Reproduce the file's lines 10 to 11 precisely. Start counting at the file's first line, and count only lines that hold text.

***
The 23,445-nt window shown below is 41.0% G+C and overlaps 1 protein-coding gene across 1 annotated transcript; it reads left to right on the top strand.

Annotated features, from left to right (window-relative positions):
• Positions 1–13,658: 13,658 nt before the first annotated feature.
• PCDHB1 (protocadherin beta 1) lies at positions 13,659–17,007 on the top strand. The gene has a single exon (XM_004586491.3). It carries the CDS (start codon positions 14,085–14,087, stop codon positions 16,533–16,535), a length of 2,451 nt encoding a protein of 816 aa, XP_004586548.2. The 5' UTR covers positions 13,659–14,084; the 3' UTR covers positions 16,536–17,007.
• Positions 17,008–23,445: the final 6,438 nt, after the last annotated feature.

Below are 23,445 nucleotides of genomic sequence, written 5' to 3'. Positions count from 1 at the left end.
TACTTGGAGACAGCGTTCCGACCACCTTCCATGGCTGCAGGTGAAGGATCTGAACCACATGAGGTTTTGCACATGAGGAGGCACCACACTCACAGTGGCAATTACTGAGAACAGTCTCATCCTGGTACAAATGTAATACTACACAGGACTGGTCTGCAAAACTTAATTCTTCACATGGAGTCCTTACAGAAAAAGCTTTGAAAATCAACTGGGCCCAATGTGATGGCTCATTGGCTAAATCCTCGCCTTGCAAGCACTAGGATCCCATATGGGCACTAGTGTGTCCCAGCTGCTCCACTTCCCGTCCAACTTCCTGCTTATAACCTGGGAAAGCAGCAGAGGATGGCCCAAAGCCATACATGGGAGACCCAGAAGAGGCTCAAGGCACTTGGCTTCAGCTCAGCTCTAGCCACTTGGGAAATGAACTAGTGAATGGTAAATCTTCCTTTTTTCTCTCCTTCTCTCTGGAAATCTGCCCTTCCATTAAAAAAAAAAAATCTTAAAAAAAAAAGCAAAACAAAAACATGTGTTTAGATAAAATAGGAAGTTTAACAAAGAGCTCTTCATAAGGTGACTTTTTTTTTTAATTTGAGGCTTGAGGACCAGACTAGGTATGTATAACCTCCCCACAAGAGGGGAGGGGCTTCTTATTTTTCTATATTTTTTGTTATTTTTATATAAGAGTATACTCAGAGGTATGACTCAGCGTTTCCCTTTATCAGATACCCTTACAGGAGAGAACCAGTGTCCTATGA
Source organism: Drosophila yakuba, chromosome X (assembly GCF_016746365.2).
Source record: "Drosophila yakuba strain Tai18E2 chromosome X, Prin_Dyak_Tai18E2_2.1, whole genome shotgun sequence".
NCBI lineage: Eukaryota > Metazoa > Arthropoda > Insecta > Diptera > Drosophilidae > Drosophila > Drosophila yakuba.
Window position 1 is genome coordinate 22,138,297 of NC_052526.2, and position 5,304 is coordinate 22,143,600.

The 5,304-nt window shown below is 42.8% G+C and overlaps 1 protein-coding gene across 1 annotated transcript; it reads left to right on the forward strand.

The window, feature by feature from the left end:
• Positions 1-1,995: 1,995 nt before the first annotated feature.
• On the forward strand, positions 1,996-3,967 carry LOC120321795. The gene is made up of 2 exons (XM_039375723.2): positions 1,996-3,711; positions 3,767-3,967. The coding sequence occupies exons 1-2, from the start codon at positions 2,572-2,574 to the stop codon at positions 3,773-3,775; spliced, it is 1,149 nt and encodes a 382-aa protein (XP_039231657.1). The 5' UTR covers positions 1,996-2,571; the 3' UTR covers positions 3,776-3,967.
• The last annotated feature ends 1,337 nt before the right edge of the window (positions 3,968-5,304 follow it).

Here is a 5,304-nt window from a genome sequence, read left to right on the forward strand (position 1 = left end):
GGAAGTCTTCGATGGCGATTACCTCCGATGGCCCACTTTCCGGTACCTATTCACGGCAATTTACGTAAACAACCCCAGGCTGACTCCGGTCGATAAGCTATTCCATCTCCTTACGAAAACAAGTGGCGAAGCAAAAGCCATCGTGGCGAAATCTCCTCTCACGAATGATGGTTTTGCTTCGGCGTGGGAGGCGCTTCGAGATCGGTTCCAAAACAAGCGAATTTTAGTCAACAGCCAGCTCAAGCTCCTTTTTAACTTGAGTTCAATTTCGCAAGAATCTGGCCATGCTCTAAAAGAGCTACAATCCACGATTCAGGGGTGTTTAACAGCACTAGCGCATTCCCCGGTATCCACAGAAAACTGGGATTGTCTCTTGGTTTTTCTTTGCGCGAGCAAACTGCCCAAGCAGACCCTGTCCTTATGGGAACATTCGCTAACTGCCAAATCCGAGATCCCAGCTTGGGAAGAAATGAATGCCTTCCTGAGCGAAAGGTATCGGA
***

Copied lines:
NCBI lineage: Eukaryota > Metazoa > Arthropoda > Insecta > Diptera > Drosophilidae > Drosophila > Drosophila yakuba.
Window position 1 is genome coordinate 22,138,297 of NC_052526.2, and position 5,304 is coordinate 22,143,600.